In the wide world of movies and television, the words "international production" often seem to mean something akin to "free vacation."
I exaggerate. There is work to be done. Still, in comparing the level of on-screen talent with the glorified B-movie that is NBC's imported, summertime Eurozone-trotting cop show "Crossing Lines," the thought springs to mind.
The series comes from Ed Bernero, who co-created the very solid "Third Watch" and the Munich-based Rola Bauer, who was an executive producer on the frequently daffy Ken Follett adaptations "The Pillars of the Earth" and "World Without End." A co-production of France's TF1 and Sony's AXN, a worldwide network of satellite and cable channels, it's just the sort of easy-to-read action adventure that plays well in multiple markets and has made Sylvester Stallone and Bruce Willis global superstars in a way that, say, Liev Schreiber will never be.
We begin with the familiar TV sight of a woman getting dressed — "Like all good stories, this one starts with a beautiful woman," rasps weary narrator former police Det. Carl Hickman (William Fichtner) — followed by the too-familiar sight of that woman running for her life, followed by the less familiar sight, for American viewers, of the Eiffel Tower, seen in the distance from the park where her body was found.
This being summer and yet, for many of us, a time in which vacations will be only vicarious, that in itself is a welcome sight. (I was grateful even for the few snatches of French that were spoken.) Based in Czechoslovakia, the series shot in Prague, Paris and Nice to represent a host of other European locations.
Hickman, whose NYPD career ended when a suspect shot him in the hand — he can't hold a gun, or a pen, and survives on morphine — has been living in Amsterdam, I assume because the drugs are easier to come by, picking up trash in an amusement park. (He has a seemingly endless supply of morphine patches, which he regularly slaps upon his chest in a sweaty panic.)
It is here that he is approached by Major Louis Daniel (Marc Lavoine, French actor and pop star), the Jim Phelps of the piece, to join the brigade of super-cops he is assembling to catch a cross-border serial killer (note minor resemblance to FX's "The Bridge," coming soon to your television). They have been hanging out in the Hague, in the basement of the International Criminal Court, whose sponsorship they court.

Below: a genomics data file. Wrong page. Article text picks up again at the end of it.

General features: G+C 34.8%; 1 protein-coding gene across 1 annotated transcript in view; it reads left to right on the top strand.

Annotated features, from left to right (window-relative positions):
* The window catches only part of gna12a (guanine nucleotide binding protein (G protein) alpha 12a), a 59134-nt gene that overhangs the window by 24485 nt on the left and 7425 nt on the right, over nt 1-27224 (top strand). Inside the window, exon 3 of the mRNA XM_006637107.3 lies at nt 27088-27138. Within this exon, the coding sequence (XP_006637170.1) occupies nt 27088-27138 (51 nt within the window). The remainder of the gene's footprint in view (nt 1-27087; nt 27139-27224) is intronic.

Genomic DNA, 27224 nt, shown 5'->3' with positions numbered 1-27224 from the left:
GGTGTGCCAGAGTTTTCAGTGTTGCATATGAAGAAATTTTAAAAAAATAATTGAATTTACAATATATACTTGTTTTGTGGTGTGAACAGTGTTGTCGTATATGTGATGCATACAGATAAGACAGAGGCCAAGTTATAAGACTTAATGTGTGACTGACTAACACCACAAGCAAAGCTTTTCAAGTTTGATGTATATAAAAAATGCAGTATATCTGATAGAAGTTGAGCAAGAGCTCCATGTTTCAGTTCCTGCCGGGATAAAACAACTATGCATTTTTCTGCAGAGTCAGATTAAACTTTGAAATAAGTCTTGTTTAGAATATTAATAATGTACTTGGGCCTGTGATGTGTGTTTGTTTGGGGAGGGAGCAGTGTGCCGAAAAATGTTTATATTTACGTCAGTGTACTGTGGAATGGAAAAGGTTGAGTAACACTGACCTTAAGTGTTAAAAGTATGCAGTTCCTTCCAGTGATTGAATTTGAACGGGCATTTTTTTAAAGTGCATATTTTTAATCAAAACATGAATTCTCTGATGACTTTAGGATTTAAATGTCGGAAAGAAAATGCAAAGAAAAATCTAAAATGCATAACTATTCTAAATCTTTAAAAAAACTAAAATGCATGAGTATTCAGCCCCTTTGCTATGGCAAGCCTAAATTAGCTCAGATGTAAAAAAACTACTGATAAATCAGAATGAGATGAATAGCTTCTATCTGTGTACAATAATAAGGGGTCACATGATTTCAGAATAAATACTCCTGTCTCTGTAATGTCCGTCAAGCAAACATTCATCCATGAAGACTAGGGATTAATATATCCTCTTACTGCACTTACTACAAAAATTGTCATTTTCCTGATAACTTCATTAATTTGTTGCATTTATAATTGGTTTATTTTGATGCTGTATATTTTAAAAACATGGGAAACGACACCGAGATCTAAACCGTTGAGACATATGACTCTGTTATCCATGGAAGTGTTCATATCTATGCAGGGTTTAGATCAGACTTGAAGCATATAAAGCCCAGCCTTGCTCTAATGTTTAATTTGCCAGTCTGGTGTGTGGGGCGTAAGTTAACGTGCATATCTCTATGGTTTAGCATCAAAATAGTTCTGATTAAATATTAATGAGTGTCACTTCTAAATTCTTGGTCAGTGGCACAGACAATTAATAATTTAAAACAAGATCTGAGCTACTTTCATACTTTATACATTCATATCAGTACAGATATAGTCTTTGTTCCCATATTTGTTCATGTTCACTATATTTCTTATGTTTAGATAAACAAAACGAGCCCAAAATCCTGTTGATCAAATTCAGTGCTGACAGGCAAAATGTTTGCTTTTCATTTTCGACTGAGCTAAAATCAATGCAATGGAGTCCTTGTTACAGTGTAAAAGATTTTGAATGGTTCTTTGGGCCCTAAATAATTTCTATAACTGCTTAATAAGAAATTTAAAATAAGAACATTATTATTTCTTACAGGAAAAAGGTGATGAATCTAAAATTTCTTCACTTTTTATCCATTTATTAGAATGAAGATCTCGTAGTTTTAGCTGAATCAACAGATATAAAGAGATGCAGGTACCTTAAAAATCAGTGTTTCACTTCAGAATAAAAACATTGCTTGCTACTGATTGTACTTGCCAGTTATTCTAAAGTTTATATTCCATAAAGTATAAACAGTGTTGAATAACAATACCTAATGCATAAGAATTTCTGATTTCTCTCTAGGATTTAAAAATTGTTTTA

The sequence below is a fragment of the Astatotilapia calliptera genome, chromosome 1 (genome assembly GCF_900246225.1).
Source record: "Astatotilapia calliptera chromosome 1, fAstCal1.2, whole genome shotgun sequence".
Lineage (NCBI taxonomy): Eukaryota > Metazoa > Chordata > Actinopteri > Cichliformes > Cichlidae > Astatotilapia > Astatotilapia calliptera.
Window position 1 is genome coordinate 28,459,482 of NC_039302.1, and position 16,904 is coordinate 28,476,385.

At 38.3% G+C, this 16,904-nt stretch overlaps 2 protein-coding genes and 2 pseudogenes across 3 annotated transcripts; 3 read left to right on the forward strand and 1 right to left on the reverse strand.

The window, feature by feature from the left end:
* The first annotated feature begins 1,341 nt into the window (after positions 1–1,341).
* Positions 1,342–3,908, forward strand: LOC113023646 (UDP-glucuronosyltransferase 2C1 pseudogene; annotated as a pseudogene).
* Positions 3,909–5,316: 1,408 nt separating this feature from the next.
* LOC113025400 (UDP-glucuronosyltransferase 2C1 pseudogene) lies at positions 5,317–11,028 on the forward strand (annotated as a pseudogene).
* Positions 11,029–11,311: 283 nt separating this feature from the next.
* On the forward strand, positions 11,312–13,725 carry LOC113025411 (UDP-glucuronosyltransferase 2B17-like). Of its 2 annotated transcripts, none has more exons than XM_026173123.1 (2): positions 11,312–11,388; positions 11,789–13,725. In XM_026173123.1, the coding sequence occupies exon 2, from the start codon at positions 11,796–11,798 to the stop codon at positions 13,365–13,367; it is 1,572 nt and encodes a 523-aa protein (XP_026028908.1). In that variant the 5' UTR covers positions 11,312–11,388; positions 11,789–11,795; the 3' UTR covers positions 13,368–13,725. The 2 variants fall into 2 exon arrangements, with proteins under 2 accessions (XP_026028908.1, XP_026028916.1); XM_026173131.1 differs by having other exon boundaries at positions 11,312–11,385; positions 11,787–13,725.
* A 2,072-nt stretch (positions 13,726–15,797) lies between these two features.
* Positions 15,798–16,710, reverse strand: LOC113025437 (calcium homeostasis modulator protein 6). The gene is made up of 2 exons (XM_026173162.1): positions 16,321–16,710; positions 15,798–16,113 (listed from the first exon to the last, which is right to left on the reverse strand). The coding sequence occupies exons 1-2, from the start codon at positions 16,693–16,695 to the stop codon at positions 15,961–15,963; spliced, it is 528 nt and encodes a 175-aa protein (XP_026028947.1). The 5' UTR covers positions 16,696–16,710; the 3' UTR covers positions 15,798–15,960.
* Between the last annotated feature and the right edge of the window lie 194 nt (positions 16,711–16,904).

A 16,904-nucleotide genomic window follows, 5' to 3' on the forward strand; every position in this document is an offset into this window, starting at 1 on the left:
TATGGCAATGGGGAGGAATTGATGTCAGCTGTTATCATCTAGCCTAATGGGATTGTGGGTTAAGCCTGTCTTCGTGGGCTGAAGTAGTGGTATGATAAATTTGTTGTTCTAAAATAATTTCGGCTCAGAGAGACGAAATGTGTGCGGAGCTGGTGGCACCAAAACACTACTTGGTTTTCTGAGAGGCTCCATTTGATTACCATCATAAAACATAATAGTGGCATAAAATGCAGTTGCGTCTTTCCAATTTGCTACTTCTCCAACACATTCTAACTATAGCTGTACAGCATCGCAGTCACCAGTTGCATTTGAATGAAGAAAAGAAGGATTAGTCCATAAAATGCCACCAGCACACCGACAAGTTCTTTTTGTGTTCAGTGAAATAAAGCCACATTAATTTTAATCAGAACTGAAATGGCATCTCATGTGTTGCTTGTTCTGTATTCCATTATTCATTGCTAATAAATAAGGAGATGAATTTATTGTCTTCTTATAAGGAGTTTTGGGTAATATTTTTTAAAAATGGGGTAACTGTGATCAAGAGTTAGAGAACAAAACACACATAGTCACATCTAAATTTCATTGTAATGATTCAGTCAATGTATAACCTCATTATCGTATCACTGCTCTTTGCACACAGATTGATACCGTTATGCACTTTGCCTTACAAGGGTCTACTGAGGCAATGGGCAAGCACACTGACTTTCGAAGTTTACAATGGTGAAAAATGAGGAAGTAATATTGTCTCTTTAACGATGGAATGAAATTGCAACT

Marquee name Donald Sutherland, who is in what one might call the triple-scale session man period of his career — arrives, plays the part perfectly, departs — is the ICC official Daniel must persuade (to persuade other ICC officials) of the wisdom of this enterprise. Auden is quoted here, for intellectual respectability.
The rest of the team, introduced by their forensic specialties in a scene that plays almost as a parody of scenes in which team members are introduced by their specialties, are themselves an international production, for maximum market penetration: German high-tech guy (Tom Wlaschiha), Italian undercover expert (Gabriella Pession), French analyst (Moon Dailly), Irish weapons fella (Richard Flood), British interrogator (Genevieve O'Reilly). Except for Hickman (the man who can read a crime scene like a book) and Daniel, they are young and totally hot.
Though constructed from off-the-rack tropes and predictable dialogue, the show also keeps moving forward, causing its characters enough trouble that you feel compelled to stick around at least to see how they get out of it. And suddenly you find that an hour has gone by, and you have burned your dinner.
When: 9 p.m. Sunday
Rating: TV-14-LV (may be unsuitable for children under the age of 14 with advisories for coarse language and violence)Copyright © 2014, The Baltimore Sun